Instead, Radiohead will record songs like 'Lucky', the stand-out track on War Child's Help compilation album. That was Johnny greenwood's idea, to donate a song Radiohead were playing every night on tour which the fans loved even though they didn't know what it was. When Greenwood suggested it however, Yorke wasn't so sure.

"There wasn't that sense of screaming and fighting and being on the phone to people for ages and spitting and swearing anymore, I don't think. There was a sense of release to me, that was the thing, that was the thing I wanted. To me, 'Lucky' was sort of like that. 'Lucky' is a song of complete release. It just happened, writing and recording it, there was no time, no conscious effort."
The edge of what? While composing a unique self-interview in 1996, Thom provides an answer: "This is a quotemain, and I think this is you. 'The history of our times calls to mind those Walt Disney characters who rush madly over the edge of a cliff without seeing it. The power of their imaginations keeps them suspended in mid-air, but as soon as they look down and see where they are, they fall.'"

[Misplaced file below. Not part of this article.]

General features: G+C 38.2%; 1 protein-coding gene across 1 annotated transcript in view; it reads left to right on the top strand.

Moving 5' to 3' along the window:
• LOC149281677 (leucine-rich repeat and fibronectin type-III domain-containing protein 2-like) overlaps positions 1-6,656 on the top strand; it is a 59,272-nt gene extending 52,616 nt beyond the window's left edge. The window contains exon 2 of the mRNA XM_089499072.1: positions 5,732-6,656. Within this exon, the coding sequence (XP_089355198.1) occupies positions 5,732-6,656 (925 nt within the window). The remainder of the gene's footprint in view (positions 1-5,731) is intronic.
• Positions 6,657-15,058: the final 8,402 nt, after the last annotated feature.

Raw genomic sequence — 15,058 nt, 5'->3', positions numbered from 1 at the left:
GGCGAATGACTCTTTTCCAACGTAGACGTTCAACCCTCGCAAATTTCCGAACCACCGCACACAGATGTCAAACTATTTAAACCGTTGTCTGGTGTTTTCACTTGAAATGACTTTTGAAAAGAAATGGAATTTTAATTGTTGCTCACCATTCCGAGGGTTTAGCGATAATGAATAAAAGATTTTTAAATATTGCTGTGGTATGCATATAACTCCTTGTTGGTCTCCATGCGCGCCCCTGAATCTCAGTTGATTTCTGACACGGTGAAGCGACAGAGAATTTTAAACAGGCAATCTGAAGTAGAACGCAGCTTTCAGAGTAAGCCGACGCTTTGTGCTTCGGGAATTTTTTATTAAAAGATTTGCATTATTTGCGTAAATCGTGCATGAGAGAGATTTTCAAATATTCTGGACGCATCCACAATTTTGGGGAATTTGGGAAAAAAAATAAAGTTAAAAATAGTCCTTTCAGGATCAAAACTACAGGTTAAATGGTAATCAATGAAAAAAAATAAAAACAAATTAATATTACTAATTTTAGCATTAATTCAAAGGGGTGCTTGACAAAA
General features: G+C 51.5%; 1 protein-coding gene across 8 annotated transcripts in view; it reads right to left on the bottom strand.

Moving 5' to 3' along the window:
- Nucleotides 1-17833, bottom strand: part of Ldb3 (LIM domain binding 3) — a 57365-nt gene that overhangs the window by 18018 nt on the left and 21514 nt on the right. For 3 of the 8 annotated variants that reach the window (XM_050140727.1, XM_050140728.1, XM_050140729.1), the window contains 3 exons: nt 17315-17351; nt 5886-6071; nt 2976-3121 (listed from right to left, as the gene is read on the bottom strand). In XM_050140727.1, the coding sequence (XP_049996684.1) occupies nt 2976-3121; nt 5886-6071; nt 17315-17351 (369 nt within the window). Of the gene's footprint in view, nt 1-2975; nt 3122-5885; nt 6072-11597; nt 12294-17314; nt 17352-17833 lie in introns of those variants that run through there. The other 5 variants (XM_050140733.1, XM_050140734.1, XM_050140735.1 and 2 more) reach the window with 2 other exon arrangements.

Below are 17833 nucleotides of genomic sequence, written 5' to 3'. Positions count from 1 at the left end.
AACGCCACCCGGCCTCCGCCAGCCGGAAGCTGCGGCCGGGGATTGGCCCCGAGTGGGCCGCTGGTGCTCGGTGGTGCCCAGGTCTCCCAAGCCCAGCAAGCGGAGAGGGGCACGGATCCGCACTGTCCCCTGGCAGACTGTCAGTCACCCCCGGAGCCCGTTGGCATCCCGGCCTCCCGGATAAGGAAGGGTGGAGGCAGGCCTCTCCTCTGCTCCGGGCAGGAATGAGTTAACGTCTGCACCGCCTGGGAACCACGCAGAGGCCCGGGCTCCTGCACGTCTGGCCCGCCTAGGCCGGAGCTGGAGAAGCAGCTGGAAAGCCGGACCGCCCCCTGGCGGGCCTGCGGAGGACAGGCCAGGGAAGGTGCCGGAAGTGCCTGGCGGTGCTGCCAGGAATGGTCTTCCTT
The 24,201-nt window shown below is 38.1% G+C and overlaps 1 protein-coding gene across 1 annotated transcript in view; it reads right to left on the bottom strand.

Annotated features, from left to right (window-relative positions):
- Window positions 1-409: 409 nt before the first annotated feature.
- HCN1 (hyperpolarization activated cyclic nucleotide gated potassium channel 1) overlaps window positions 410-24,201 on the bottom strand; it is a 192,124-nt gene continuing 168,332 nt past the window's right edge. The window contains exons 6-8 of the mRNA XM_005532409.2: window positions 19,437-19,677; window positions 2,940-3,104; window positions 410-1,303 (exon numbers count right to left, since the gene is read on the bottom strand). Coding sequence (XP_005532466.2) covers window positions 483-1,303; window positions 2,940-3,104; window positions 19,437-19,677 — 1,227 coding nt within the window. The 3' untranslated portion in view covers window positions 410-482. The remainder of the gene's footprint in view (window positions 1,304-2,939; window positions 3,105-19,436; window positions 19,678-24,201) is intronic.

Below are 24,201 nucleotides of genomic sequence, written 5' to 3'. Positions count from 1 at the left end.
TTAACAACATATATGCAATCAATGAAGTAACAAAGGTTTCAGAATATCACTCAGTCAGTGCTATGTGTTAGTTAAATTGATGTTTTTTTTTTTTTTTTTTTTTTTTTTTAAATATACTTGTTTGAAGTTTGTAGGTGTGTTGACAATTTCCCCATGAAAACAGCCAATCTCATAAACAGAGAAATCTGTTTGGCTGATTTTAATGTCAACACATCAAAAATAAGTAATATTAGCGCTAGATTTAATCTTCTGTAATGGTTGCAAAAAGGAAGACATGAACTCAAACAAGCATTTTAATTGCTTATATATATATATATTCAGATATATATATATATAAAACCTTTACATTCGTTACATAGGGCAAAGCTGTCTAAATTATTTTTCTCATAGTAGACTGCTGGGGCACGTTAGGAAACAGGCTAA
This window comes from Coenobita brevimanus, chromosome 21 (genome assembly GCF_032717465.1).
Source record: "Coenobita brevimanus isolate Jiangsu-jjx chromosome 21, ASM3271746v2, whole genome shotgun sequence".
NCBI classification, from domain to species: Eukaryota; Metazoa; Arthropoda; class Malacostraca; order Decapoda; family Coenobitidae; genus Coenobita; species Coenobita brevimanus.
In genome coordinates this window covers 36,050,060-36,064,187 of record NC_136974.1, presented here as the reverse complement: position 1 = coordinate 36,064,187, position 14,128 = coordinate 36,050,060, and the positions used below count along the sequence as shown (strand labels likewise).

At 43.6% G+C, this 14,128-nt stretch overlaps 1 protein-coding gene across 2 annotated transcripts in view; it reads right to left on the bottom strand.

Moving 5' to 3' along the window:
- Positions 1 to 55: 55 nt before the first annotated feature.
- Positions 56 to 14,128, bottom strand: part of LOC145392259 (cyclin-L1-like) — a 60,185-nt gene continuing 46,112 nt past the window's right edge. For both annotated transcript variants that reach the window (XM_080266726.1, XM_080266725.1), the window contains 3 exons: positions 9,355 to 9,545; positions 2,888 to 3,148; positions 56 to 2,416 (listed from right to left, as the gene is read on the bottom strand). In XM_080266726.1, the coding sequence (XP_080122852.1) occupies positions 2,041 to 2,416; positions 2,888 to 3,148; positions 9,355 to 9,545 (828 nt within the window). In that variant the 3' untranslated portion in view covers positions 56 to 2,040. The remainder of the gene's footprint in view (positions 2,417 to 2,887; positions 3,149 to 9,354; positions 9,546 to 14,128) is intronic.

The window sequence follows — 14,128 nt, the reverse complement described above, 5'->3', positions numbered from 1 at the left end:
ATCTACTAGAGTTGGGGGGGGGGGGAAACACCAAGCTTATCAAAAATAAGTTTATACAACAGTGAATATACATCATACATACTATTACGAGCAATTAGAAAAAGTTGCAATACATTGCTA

Ed: "I remember fiddling around in the soundcheck - [we] were in Japan - and putting together a different pedal order and actually hitting the strings above the nut on the headstock. The pedals that I did it with, and the delay that was going on. It was one of those moments -'Yeah, this is pretty cool.'"
Jonny: "We agonised over whether to leave it off, but we thought it was one of the best songs we've done. It just fits."

'LUCKY'
Highlight of the Bosnia-aiding "Help" album, included here largely out of embarrassment at the way it fared when released as a single.